It was one of the most stunning upsets in badminton this year. Li Xuerui, reigning All England, Asian and Olympic champion, beaten by rising Indian talent PV Sindhu in the quarterfinals of the China Masters – it’s a feat that will evoke wonders across the world.
A day later, on Saturday, Sindhu proved the win was no fluke as she came within a heartbeat of upsetting another top Chinese player, Jiang Yanjiao. The Chinese world No.9 was stretched all the way before prevailing 21-10 14-21 21-19.
That Sindhu was an exceptional talent was without doubt even in her sub-junior days. With Saina showing the way, everyone assumed it would be a matter of time before Sindhu began emulating the feats of her senior compatriot. What nobody foresaw was how quickly she would rise. With her performance at the China Masters, Sindhu has now presented Indian fans with a prospect that was unthinkable just five years ago: two Indian women in the top ten. Who would’ve foreseen this fantastic possibility?
The graph has been rising even more rapidly than anyone anticipated. She had a fabulous 2011 – winning the Maldives International, the Indonesia International, the Swiss International, and the Tata Open, while making the semifinals of the Asian Youth Championships.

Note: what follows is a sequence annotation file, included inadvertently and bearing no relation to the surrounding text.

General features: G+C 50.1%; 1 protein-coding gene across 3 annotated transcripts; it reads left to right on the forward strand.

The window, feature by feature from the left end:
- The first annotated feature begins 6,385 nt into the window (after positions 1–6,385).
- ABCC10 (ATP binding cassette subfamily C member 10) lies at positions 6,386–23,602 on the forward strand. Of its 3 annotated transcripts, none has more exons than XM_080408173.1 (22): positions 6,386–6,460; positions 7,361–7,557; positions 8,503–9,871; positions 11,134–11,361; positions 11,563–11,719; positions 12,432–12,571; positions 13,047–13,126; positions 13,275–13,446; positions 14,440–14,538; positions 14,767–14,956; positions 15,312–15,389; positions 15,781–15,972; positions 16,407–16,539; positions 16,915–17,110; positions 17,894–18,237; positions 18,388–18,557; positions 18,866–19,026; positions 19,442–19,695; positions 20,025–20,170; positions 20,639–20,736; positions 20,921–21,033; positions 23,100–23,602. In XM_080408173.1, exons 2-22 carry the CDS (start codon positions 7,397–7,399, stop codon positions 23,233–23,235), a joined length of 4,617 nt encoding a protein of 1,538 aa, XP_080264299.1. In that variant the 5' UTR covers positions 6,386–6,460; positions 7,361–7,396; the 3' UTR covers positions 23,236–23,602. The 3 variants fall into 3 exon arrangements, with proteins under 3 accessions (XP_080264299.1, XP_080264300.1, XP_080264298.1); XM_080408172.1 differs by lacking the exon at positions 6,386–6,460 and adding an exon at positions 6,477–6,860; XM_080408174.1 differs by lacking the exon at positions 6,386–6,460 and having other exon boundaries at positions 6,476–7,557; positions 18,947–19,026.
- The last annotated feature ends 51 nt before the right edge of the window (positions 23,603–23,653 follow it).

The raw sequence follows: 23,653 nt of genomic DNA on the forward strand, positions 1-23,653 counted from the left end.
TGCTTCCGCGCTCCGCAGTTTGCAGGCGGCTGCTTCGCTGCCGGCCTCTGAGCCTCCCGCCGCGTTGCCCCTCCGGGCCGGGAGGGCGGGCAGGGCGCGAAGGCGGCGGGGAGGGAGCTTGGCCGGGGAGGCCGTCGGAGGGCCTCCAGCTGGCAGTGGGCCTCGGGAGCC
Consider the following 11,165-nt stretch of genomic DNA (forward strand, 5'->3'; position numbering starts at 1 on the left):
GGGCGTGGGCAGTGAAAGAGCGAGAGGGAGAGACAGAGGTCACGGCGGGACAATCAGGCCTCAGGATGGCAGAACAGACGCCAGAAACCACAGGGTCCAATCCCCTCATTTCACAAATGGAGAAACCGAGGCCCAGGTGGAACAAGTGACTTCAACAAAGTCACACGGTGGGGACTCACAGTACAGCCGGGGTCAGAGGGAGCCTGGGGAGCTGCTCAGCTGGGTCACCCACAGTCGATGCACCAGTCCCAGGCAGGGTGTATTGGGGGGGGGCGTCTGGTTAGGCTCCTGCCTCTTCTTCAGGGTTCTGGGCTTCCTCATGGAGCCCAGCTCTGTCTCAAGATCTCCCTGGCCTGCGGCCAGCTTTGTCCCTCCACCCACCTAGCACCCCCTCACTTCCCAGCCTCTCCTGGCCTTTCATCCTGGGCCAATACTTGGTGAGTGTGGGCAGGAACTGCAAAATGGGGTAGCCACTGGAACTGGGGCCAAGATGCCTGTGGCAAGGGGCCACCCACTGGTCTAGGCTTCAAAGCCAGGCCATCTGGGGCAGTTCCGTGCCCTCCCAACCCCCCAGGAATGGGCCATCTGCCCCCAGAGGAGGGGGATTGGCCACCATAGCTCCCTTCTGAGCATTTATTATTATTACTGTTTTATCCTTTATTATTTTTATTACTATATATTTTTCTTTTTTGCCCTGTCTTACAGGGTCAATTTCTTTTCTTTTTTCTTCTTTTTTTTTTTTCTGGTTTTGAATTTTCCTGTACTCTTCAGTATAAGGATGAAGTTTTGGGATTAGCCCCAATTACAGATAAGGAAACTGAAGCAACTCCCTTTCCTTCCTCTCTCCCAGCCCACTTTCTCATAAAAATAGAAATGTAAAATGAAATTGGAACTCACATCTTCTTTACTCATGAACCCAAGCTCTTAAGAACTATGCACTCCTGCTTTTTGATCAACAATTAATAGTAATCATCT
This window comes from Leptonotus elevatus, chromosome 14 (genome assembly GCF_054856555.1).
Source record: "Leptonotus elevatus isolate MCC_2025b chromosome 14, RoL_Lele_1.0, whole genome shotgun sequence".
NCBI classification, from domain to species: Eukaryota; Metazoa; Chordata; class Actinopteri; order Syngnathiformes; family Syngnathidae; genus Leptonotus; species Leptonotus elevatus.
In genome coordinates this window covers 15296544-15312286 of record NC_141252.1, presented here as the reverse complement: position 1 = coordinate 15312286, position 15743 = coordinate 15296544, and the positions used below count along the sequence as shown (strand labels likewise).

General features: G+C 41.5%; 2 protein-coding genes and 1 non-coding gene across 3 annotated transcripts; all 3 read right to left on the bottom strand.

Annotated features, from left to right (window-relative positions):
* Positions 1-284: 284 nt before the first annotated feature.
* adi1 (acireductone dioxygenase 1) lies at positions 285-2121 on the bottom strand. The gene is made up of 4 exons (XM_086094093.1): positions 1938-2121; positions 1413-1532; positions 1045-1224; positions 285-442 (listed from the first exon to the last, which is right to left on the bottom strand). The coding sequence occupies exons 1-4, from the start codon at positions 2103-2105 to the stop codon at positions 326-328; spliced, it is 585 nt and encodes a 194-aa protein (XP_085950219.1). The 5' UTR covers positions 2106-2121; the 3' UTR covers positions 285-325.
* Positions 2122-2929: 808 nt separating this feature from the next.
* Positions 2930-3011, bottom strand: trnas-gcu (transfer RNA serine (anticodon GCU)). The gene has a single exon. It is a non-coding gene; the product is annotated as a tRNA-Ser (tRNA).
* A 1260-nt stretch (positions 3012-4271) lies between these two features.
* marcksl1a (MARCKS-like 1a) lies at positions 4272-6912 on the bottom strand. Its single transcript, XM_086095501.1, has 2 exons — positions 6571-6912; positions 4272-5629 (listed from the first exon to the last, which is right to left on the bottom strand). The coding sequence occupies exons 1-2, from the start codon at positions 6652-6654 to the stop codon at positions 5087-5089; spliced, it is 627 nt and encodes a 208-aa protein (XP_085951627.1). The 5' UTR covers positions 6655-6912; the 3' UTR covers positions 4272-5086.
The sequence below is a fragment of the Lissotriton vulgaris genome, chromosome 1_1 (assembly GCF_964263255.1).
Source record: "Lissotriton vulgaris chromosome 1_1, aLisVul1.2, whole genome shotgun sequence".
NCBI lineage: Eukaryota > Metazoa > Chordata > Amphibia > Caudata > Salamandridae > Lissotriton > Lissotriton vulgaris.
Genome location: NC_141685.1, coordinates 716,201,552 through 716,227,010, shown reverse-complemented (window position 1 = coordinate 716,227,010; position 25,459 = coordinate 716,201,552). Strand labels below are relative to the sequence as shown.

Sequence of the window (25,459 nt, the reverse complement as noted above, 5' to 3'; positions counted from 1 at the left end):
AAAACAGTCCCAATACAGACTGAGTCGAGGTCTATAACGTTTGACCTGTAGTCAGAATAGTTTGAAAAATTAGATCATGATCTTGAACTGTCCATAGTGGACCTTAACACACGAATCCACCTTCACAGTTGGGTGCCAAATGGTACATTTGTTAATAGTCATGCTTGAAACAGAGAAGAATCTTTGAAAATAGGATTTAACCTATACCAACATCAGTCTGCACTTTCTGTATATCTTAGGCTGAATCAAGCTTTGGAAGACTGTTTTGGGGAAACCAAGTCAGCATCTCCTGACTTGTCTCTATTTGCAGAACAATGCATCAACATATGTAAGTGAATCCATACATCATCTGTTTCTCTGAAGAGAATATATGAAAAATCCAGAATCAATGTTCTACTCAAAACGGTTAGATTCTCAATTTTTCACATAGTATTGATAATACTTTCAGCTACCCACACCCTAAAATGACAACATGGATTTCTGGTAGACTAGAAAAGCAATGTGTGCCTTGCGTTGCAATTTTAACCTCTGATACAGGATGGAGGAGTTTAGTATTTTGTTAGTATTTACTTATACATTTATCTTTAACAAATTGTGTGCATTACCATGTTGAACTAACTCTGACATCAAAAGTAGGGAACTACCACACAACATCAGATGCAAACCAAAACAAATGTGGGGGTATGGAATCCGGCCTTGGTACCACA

But it was at the India Open earlier this year that we saw her potential at the elite level. She downed (current No.12) Tai Tzu Ying of Taipei in the first round, and then shocked (current No.8) and sixth seed Sung Ji Hyun of Korea in the second. In the quarterfinals, she put fourth seed Jiang Yanjiao of China through a wringer before losing in three tough games. It was her breakthrough moment.
At the Asian Youth Championships she became the first Indian to take the title.
Sindhu’s most obvious advantage is her height. Her lanky frame and long limbs helps her cover the court with ease, while her sharp clips and attacking smashes carry plenty of sting. She also seems immune to pressure, and that is a quality that has long impressed junior coaches.
“I’ve never seen her crumble under pressure,” says U Vinod, coach at the Padukone Academy. “Probably that is because she has played so many events at each junior tournament. She used to play the singles and doubles in two or three age categories, and I’ve never seen her fall to pressure.”
Can Sindhu become the next Saina Nehwal? To be sure, Sindhu is a different player. While Saina is a counter-puncher, Sindhu is capable of creating more openings with her variations, and she has to expend lesser energy because of her reach. However, as she goes up the ladder, she will find that it gets ever more difficult. Her videos will be analysed; flaws underlined. She will have to learn to play under greater scrutiny.
She has so far fulfilled every prediction about her ability. Time will tell if she can match or even go better than Saina. But then, time’s on her side. She’s only 17.